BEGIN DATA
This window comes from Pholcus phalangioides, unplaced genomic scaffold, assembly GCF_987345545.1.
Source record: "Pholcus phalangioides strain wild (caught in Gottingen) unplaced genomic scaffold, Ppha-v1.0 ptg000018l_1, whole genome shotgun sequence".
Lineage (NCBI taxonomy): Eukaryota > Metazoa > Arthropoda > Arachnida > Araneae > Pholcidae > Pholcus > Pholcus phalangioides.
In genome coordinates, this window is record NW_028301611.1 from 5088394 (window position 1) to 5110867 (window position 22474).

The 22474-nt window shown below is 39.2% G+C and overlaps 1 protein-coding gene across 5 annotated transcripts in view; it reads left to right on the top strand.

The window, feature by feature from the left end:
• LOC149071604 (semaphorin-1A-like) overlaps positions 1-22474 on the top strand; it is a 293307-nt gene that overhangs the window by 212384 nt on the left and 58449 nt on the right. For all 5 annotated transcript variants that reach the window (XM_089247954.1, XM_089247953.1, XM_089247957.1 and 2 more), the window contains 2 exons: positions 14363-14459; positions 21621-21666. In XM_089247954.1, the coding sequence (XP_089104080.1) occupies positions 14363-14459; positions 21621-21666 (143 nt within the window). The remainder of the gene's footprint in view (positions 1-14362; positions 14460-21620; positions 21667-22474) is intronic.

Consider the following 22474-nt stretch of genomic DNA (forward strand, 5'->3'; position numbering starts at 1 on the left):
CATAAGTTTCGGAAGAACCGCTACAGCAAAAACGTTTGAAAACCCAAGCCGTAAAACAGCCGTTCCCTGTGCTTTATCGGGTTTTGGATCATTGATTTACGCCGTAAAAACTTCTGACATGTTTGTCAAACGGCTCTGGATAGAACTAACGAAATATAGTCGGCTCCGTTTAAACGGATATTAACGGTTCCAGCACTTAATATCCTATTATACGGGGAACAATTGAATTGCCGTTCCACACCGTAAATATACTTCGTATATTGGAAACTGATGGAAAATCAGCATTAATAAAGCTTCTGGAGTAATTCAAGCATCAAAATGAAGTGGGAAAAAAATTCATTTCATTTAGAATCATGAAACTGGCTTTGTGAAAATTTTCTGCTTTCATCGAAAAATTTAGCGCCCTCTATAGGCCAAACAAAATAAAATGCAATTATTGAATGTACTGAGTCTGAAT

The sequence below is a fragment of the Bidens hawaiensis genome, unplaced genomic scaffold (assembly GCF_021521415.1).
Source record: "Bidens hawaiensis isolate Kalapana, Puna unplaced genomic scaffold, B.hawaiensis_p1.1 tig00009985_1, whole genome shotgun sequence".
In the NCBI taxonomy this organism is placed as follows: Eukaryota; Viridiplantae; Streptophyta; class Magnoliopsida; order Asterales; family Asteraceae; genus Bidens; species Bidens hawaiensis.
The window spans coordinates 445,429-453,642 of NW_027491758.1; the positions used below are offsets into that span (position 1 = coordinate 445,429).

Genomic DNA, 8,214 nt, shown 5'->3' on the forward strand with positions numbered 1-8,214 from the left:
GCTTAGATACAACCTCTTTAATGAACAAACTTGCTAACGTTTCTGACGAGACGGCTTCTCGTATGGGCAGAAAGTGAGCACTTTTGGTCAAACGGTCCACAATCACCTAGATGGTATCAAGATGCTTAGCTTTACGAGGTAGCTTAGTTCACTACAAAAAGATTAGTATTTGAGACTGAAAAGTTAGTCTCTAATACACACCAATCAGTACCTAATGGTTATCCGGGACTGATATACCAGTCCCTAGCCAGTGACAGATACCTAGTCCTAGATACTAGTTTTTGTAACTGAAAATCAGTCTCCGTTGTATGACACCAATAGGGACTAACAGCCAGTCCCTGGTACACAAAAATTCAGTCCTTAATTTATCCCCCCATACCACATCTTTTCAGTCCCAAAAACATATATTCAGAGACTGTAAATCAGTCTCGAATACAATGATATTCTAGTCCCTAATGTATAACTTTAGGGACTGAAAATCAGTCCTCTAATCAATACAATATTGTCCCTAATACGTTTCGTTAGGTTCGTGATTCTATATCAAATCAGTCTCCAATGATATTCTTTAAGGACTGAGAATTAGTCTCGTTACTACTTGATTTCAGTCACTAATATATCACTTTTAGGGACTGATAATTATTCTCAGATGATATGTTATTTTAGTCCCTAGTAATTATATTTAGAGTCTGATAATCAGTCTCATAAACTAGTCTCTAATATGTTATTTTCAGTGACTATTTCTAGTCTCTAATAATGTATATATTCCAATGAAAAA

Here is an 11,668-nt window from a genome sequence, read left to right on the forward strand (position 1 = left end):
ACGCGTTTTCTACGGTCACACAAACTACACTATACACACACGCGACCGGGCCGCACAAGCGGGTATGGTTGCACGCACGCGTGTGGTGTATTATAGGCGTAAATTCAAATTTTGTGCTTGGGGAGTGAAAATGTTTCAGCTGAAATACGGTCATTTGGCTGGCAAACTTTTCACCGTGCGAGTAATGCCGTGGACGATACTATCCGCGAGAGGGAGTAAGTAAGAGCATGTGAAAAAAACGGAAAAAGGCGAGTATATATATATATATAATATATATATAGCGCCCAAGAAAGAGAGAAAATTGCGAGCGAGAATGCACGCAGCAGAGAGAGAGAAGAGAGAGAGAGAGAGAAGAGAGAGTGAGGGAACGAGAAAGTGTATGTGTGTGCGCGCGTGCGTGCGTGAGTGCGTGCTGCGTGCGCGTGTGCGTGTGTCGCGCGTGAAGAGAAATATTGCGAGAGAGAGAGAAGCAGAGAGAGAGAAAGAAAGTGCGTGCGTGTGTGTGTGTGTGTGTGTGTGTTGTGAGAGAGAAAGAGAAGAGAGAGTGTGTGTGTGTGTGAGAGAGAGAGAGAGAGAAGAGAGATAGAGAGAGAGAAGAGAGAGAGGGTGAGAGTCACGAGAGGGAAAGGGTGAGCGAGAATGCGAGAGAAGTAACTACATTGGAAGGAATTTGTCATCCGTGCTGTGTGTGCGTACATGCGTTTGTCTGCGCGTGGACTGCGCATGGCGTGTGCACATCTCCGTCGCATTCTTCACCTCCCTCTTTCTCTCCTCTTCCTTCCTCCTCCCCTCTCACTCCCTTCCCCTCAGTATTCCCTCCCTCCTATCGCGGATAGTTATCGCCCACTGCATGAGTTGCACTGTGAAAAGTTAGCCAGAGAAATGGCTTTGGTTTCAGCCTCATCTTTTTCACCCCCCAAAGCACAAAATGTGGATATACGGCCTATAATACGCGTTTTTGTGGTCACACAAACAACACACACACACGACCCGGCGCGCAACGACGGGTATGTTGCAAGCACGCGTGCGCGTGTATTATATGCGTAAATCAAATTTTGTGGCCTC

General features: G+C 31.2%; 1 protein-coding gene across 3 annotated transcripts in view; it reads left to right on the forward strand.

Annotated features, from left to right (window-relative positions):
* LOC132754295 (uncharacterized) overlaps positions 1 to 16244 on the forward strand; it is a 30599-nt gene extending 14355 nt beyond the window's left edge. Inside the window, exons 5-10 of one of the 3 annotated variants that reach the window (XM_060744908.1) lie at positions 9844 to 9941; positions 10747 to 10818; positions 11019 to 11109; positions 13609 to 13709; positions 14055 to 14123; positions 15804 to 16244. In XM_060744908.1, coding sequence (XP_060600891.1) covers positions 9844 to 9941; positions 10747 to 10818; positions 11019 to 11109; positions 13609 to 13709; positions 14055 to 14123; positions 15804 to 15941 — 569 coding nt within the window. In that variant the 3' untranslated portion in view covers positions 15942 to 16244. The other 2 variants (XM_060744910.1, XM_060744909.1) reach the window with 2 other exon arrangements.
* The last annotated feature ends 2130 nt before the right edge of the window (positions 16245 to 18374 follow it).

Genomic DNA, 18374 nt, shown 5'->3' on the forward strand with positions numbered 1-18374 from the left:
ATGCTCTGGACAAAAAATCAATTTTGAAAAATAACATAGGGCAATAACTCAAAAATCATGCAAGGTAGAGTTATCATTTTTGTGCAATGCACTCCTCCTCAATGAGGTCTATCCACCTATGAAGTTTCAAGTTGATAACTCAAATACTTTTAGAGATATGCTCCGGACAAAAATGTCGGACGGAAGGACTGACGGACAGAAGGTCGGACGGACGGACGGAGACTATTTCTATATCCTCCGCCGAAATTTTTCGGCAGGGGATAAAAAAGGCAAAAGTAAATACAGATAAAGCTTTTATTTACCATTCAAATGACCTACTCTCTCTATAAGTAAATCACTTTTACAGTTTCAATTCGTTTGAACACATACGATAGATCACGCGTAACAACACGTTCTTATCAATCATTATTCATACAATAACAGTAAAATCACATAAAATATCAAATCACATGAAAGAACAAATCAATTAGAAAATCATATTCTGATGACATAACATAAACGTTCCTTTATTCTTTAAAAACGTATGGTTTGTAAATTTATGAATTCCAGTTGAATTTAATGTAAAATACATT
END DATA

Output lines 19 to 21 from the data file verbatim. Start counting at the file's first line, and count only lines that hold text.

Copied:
Annotated features, from left to right (window-relative positions):
* LOC132754295 (uncharacterized) overlaps positions 1 to 16244 on the forward strand; it is a 30599-nt gene extending 14355 nt beyond the window's left edge. Inside the window, exons 5-10 of one of the 3 annotated variants that reach the window (XM_060744908.1) lie at positions 9844 to 9941; positions 10747 to 10818; positions 11019 to 11109; positions 13609 to 13709; positions 14055 to 14123; positions 15804 to 16244. In XM_060744908.1, coding sequence (XP_060600891.1) covers positions 9844 to 9941; positions 10747 to 10818; positions 11019 to 11109; positions 13609 to 13709; positions 14055 to 14123; positions 15804 to 15941 — 569 coding nt within the window. In that variant the 3' untranslated portion in view covers positions 15942 to 16244. The other 2 variants (XM_060744910.1, XM_060744909.1) reach the window with 2 other exon arrangements.
* The last annotated feature ends 2130 nt before the right edge of the window (positions 16245 to 18374 follow it).